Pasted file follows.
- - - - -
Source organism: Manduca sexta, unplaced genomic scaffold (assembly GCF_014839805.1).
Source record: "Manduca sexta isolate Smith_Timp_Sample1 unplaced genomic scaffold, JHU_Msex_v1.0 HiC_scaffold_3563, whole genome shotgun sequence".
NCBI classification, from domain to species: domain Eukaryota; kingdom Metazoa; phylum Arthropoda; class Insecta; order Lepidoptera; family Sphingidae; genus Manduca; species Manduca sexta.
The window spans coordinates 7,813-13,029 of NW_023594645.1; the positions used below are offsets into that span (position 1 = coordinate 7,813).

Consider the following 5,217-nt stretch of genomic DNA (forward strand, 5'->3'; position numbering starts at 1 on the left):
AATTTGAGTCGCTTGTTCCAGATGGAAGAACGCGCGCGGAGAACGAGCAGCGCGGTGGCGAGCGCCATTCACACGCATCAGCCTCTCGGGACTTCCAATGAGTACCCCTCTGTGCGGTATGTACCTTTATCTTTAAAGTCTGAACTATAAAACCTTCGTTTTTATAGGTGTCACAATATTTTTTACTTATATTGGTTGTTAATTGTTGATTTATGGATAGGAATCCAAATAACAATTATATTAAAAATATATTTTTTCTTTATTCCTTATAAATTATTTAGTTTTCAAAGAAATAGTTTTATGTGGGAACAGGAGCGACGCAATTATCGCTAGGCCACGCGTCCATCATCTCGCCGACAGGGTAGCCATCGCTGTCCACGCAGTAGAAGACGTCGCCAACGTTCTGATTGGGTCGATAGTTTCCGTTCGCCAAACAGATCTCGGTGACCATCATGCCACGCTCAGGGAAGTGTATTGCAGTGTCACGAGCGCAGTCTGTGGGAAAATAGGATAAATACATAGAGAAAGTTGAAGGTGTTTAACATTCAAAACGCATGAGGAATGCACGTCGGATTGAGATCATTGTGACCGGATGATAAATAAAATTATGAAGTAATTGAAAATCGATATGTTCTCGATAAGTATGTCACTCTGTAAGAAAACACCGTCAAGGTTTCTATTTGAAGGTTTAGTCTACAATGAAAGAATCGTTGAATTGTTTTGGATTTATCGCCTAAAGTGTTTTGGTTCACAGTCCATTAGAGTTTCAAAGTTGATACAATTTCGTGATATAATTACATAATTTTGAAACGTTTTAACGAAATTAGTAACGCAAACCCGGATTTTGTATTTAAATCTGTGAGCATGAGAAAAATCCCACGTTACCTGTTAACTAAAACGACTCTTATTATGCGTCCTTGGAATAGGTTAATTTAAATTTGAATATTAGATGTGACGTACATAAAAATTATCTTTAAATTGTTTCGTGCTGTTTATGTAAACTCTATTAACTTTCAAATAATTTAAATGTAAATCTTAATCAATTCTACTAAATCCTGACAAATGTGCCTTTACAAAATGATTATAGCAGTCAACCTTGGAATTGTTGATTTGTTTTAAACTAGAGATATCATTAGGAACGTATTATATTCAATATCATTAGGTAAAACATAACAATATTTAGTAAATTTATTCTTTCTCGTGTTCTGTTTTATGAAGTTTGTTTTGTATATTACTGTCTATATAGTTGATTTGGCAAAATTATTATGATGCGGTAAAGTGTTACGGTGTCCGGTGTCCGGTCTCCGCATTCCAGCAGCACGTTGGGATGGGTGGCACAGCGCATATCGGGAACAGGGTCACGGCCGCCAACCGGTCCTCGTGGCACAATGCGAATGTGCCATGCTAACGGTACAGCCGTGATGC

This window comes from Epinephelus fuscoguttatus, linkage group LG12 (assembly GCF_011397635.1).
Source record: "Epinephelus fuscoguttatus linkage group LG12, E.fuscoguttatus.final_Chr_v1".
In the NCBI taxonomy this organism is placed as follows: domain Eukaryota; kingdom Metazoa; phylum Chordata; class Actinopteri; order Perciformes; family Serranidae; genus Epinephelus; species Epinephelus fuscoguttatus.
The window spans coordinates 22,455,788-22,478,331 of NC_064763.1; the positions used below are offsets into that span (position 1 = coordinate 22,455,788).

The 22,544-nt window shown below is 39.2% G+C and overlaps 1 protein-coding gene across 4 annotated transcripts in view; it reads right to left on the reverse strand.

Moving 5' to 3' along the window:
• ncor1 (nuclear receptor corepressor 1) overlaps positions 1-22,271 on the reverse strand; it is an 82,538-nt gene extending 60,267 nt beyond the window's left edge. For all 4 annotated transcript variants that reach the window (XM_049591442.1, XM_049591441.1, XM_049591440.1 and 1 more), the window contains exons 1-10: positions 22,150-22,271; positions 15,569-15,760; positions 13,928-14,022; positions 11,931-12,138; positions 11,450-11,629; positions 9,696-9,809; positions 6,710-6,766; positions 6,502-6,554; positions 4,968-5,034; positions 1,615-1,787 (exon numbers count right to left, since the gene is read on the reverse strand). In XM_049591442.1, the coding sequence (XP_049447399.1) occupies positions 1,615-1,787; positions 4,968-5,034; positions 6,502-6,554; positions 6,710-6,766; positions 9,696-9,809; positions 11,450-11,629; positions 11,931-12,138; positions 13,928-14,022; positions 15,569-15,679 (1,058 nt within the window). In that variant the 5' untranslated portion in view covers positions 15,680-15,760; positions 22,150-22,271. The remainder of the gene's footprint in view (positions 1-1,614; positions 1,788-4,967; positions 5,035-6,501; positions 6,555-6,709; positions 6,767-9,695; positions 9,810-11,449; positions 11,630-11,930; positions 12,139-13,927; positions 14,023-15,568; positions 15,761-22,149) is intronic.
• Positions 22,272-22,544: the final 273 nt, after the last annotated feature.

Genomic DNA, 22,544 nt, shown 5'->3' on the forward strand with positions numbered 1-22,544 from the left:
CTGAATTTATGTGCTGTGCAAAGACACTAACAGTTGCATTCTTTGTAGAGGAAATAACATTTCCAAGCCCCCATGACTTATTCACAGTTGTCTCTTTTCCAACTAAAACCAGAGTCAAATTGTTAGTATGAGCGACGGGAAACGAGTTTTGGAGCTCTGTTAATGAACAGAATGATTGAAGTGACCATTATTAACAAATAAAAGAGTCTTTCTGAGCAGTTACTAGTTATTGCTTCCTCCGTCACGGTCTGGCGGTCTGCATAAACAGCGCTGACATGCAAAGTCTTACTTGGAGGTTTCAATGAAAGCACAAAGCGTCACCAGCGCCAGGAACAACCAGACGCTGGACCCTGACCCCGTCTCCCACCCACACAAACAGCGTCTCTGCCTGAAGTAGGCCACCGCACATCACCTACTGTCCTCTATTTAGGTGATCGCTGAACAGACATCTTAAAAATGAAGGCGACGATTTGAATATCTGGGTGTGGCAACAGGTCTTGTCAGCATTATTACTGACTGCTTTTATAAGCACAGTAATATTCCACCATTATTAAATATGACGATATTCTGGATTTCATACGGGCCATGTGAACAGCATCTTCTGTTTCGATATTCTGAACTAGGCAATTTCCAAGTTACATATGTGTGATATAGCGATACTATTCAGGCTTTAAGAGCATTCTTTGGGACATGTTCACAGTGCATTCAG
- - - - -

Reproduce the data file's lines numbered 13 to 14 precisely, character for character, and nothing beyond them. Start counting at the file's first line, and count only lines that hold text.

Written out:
• ncor1 (nuclear receptor corepressor 1) overlaps positions 1-22,271 on the reverse strand; it is an 82,538-nt gene extending 60,267 nt beyond the window's left edge. For all 4 annotated transcript variants that reach the window (XM_049591442.1, XM_049591441.1, XM_049591440.1 and 1 more), the window contains exons 1-10: positions 22,150-22,271; positions 15,569-15,760; positions 13,928-14,022; positions 11,931-12,138; positions 11,450-11,629; positions 9,696-9,809; positions 6,710-6,766; positions 6,502-6,554; positions 4,968-5,034; positions 1,615-1,787 (exon numbers count right to left, since the gene is read on the reverse strand). In XM_049591442.1, the coding sequence (XP_049447399.1) occupies positions 1,615-1,787; positions 4,968-5,034; positions 6,502-6,554; positions 6,710-6,766; positions 9,696-9,809; positions 11,450-11,629; positions 11,931-12,138; positions 13,928-14,022; positions 15,569-15,679 (1,058 nt within the window). In that variant the 5' untranslated portion in view covers positions 15,680-15,760; positions 22,150-22,271. The remainder of the gene's footprint in view (positions 1-1,614; positions 1,788-4,967; positions 5,035-6,501; positions 6,555-6,709; positions 6,767-9,695; positions 9,810-11,449; positions 11,630-11,930; positions 12,139-13,927; positions 14,023-15,568; positions 15,761-22,149) is intronic.
• Positions 22,272-22,544: the final 273 nt, after the last annotated feature.